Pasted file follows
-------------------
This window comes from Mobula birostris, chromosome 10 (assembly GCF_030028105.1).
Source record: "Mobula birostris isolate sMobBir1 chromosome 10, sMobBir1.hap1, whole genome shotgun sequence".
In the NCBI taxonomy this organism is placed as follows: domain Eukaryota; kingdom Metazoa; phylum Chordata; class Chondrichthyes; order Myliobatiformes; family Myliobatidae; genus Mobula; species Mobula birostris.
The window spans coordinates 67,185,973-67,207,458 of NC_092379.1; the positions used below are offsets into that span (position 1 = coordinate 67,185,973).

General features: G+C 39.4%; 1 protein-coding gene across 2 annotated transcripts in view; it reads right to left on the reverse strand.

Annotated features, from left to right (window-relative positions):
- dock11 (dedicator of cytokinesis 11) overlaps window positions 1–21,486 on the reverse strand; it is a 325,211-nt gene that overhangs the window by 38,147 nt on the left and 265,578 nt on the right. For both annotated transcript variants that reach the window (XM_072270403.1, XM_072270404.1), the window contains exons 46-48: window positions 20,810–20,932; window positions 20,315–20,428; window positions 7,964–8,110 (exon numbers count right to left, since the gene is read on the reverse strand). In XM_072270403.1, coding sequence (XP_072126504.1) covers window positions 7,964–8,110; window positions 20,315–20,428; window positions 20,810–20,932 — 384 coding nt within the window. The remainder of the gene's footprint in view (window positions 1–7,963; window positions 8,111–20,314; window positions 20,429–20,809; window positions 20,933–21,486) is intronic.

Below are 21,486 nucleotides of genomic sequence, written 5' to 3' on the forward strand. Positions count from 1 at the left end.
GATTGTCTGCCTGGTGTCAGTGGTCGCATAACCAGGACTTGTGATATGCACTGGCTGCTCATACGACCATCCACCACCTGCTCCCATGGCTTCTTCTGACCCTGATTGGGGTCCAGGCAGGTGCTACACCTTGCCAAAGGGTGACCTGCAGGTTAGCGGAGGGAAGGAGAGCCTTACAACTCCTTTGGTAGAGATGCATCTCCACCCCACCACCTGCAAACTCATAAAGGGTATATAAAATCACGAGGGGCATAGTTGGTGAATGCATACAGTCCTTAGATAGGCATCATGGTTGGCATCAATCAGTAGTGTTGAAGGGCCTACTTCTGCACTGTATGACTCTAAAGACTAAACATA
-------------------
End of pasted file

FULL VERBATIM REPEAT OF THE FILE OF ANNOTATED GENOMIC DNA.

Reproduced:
This window comes from Mobula birostris, chromosome 10 (assembly GCF_030028105.1).
Source record: "Mobula birostris isolate sMobBir1 chromosome 10, sMobBir1.hap1, whole genome shotgun sequence".
In the NCBI taxonomy this organism is placed as follows: domain Eukaryota; kingdom Metazoa; phylum Chordata; class Chondrichthyes; order Myliobatiformes; family Myliobatidae; genus Mobula; species Mobula birostris.
The window spans coordinates 67,185,973-67,207,458 of NC_092379.1; the positions used below are offsets into that span (position 1 = coordinate 67,185,973).

General features: G+C 39.4%; 1 protein-coding gene across 2 annotated transcripts in view; it reads right to left on the reverse strand.

Annotated features, from left to right (window-relative positions):
- dock11 (dedicator of cytokinesis 11) overlaps window positions 1–21,486 on the reverse strand; it is a 325,211-nt gene that overhangs the window by 38,147 nt on the left and 265,578 nt on the right. For both annotated transcript variants that reach the window (XM_072270403.1, XM_072270404.1), the window contains exons 46-48: window positions 20,810–20,932; window positions 20,315–20,428; window positions 7,964–8,110 (exon numbers count right to left, since the gene is read on the reverse strand). In XM_072270403.1, coding sequence (XP_072126504.1) covers window positions 7,964–8,110; window positions 20,315–20,428; window positions 20,810–20,932 — 384 coding nt within the window. The remainder of the gene's footprint in view (window positions 1–7,963; window positions 8,111–20,314; window positions 20,429–20,809; window positions 20,933–21,486) is intronic.

Below are 21,486 nucleotides of genomic sequence, written 5' to 3' on the forward strand. Positions count from 1 at the left end.
GATTGTCTGCCTGGTGTCAGTGGTCGCATAACCAGGACTTGTGATATGCACTGGCTGCTCATACGACCATCCACCACCTGCTCCCATGGCTTCTTCTGACCCTGATTGGGGTCCAGGCAGGTGCTACACCTTGCCAAAGGGTGACCTGCAGGTTAGCGGAGGGAAGGAGAGCCTTACAACTCCTTTGGTAGAGATGCATCTCCACCCCACCACCTGCAAACTCATAAAGGGTATATAAAATCACGAGGGGCATAGTTGGTGAATGCATACAGTCCTTAGATAGGCATCATGGTTGGCATCAATCAGTAGTGTTGAAGGGCCTACTTCTGCACTGTATGACTCTAAAGACTAAACATA